The manual uses three differentials. A differential tends to send power to the path
of least resistance. In normal driving this means 50/50, since both sides are going the same distance. When turning, slighty more power is sent to the side which has to travel farther, and less to the side which travels less.

Unfortunatly, the fact that a differential splits power in this way also means that one side can receive all the power, such as when on a slick surface or with lots of power. So a differential that splits power around 50/50 can go to 100/0 or 0/100.

The viscous unit is there to prevent that extreme. When large speed differences occur, the unit heats up, and tries to lock the two sides together. There is a delay while the unit kicks in, and it can't really bring the split back to 50/50, since small speed differences are allowed for the car to be able to turn. If the rears spin faster than the fronts, you can get power oversteer, which is quite easy to do in snow.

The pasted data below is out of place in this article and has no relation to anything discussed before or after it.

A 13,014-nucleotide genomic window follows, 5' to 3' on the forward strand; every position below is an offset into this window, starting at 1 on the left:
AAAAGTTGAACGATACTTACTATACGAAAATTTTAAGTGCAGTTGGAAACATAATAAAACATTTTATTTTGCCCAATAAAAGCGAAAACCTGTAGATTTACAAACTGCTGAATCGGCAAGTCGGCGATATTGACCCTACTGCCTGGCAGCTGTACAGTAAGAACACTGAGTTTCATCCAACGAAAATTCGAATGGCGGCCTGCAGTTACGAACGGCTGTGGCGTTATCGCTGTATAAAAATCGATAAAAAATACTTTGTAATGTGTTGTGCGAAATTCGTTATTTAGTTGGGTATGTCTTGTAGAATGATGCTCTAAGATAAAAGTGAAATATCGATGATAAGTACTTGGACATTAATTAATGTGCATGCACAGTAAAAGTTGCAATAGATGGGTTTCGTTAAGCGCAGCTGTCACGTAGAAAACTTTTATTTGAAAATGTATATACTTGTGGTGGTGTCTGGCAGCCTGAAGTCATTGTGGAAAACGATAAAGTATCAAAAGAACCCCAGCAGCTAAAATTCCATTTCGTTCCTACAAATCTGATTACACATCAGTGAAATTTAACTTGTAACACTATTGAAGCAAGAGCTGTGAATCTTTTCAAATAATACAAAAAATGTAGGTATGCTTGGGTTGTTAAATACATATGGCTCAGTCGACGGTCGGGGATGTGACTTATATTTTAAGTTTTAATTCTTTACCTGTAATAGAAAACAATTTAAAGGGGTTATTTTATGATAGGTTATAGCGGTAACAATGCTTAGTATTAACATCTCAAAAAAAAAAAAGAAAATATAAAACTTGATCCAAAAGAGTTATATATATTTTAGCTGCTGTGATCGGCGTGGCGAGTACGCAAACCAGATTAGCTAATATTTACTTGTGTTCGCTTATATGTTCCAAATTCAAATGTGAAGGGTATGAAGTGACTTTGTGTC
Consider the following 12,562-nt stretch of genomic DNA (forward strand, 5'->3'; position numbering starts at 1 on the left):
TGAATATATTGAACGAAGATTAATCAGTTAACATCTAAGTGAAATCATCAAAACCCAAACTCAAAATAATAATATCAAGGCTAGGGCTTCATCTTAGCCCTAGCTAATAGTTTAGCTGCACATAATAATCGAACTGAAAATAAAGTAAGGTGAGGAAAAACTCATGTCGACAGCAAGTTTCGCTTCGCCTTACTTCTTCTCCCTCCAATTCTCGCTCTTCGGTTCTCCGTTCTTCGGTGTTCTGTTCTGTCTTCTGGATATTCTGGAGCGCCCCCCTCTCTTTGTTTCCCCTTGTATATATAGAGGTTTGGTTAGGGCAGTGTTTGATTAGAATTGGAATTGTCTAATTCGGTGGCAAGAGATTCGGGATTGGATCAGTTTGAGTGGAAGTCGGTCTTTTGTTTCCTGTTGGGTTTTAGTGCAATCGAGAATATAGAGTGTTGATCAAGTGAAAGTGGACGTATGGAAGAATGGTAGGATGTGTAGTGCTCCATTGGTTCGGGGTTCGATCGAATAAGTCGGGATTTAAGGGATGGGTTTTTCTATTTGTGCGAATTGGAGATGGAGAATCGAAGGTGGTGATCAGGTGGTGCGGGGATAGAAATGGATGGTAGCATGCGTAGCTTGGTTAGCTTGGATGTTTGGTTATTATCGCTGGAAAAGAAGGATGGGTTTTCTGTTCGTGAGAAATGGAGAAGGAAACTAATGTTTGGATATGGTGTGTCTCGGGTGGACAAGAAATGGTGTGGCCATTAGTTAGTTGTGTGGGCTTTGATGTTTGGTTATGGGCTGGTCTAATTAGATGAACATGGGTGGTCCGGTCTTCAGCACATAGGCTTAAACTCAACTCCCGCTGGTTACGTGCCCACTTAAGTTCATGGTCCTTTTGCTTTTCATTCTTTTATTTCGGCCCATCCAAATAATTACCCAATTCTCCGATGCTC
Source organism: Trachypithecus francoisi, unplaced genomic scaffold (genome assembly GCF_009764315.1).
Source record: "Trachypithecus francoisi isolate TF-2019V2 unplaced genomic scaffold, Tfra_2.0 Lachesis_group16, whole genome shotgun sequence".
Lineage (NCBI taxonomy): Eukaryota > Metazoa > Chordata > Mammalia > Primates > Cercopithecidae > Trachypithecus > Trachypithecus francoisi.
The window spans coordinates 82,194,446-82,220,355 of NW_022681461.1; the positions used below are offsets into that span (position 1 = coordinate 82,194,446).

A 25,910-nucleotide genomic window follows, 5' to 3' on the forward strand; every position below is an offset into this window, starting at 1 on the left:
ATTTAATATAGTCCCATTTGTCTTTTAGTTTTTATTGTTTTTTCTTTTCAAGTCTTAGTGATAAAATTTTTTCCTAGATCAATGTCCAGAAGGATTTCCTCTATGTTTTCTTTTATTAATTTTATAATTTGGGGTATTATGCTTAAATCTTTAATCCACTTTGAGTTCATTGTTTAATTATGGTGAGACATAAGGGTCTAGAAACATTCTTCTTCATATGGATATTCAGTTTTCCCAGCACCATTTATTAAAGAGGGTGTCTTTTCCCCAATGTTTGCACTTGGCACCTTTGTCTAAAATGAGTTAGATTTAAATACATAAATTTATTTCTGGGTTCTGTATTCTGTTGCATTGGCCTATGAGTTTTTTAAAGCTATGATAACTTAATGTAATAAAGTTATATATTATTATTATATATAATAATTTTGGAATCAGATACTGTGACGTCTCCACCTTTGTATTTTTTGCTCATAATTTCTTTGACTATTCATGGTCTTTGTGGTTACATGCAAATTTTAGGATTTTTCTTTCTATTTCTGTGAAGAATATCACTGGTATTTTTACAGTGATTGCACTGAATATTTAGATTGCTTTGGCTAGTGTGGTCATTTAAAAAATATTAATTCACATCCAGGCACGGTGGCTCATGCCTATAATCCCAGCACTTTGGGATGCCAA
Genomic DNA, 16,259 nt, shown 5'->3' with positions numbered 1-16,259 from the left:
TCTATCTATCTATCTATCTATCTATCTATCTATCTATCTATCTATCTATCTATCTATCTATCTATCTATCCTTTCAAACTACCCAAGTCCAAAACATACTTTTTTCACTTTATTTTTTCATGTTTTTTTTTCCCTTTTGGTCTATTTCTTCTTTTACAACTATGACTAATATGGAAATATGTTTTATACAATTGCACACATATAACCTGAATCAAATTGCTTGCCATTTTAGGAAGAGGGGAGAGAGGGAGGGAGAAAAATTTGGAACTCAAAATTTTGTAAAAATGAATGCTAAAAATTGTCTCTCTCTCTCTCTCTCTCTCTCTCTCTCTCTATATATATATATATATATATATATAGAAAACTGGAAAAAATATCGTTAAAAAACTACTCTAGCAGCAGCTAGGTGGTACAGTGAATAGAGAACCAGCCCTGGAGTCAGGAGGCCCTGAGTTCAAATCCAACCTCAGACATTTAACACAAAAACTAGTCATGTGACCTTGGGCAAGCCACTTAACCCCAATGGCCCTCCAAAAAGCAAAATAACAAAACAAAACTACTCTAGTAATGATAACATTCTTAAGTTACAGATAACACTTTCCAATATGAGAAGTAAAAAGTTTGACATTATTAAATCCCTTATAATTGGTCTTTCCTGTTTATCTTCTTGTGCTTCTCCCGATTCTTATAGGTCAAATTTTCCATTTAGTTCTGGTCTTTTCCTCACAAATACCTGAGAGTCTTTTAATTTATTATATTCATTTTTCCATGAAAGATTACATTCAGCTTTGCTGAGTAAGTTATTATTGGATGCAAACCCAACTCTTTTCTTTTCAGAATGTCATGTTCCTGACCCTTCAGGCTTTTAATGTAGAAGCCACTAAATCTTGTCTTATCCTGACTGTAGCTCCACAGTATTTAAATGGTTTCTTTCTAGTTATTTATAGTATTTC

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Old 02-20-2001, 06:21 PM   #5
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Quote:
just a few quick points i noticed going over your post.
1) the auto torque split is 90/10. (note, this is RS were talking here. the manual for the WRX is 45/55 and i don't know about the auto WRX and the STi's get crazier)
On auto RS and other Subarus (exclude OB VDC), the power split is 90/10. On all manual Subarus (WRX included), the power split is 50/50. The WRX auto and OB VDC model gets a new AWD system called VTD which splits power 45/55.

For more info on VC diff and other types of AWD systems check this out: http://www.fortunecity.com/silversto...tion_4wd_2.htm

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Old 02-20-2001, 08:27 PM   #6
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Q: What is the AWD difference between the AT and MT Impreza's?